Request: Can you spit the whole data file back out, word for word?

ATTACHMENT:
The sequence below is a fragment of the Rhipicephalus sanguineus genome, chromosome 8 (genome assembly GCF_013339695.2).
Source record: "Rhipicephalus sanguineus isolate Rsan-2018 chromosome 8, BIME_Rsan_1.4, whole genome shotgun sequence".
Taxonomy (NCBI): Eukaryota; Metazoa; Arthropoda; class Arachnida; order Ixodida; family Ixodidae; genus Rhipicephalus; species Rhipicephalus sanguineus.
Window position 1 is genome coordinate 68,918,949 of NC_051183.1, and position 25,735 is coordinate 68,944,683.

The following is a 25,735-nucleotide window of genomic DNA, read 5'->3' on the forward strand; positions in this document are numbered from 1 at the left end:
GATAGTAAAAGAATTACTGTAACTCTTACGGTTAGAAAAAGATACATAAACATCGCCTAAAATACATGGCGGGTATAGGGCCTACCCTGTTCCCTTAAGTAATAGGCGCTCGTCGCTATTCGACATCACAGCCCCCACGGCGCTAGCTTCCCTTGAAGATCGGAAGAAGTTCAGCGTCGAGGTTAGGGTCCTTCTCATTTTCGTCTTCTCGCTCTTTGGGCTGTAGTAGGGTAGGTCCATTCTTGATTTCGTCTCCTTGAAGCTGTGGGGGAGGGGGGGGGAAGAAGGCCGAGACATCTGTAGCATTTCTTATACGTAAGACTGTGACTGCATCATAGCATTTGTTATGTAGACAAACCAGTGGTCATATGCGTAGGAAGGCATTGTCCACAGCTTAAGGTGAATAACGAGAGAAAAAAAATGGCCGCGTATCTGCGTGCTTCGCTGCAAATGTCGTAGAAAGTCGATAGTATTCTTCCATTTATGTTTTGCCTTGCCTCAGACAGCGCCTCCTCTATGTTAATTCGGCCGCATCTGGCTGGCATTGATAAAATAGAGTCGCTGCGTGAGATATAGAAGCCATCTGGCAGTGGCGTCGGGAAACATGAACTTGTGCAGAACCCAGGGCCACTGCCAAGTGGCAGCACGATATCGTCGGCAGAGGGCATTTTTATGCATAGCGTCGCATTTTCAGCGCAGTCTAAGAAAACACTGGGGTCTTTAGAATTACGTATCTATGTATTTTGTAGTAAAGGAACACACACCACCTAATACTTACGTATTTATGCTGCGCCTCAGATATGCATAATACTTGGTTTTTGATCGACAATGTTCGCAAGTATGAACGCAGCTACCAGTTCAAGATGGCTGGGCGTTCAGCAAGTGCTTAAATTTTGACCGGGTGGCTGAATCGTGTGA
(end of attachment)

The sequence below is a fragment of the Rhipicephalus sanguineus genome, chromosome 8 (genome assembly GCF_013339695.2).
Source record: "Rhipicephalus sanguineus isolate Rsan-2018 chromosome 8, BIME_Rsan_1.4, whole genome shotgun sequence".
Taxonomy (NCBI): Eukaryota; Metazoa; Arthropoda; class Arachnida; order Ixodida; family Ixodidae; genus Rhipicephalus; species Rhipicephalus sanguineus.
Window position 1 is genome coordinate 68,918,949 of NC_051183.1, and position 25,735 is coordinate 68,944,683.

The following is a 25,735-nucleotide window of genomic DNA, read 5'->3' on the forward strand; positions in this document are numbered from 1 at the left end:
GATAGTAAAAGAATTACTGTAACTCTTACGGTTAGAAAAAGATACATAAACATCGCCTAAAATACATGGCGGGTATAGGGCCTACCCTGTTCCCTTAAGTAATAGGCGCTCGTCGCTATTCGACATCACAGCCCCCACGGCGCTAGCTTCCCTTGAAGATCGGAAGAAGTTCAGCGTCGAGGTTAGGGTCCTTCTCATTTTCGTCTTCTCGCTCTTTGGGCTGTAGTAGGGTAGGTCCATTCTTGATTTCGTCTCCTTGAAGCTGTGGGGGAGGGGGGGGGAAGAAGGCCGAGACATCTGTAGCATTTCTTATACGTAAGACTGTGACTGCATCATAGCATTTGTTATGTAGACAAACCAGTGGTCATATGCGTAGGAAGGCATTGTCCACAGCTTAAGGTGAATAACGAGAGAAAAAAAATGGCCGCGTATCTGCGTGCTTCGCTGCAAATGTCGTAGAAAGTCGATAGTATTCTTCCATTTATGTTTTGCCTTGCCTCAGACAGCGCCTCCTCTATGTTAATTCGGCCGCATCTGGCTGGCATTGATAAAATAGAGTCGCTGCGTGAGATATAGAAGCCATCTGGCAGTGGCGTCGGGAAACATGAACTTGTGCAGAACCCAGGGCCACTGCCAAGTGGCAGCACGATATCGTCGGCAGAGGGCATTTTTATGCATAGCGTCGCATTTTCAGCGCAGTCTAAGAAAACACTGGGGTCTTTAGAATTACGTATCTATGTATTTTGTAGTAAAGGAACACACACCACCTAATACTTACGTATTTATGCTGCGCCTCAGATATGCATAATACTTGGTTTTTGATCGACAATGTTCGCAAGTATGAACGCAGCTACCAGTTCAAGATGGCTGGGCGTTCAGCAAGTGCTTAAATTTTGACCGGGTGGCTGAATCGTGTGA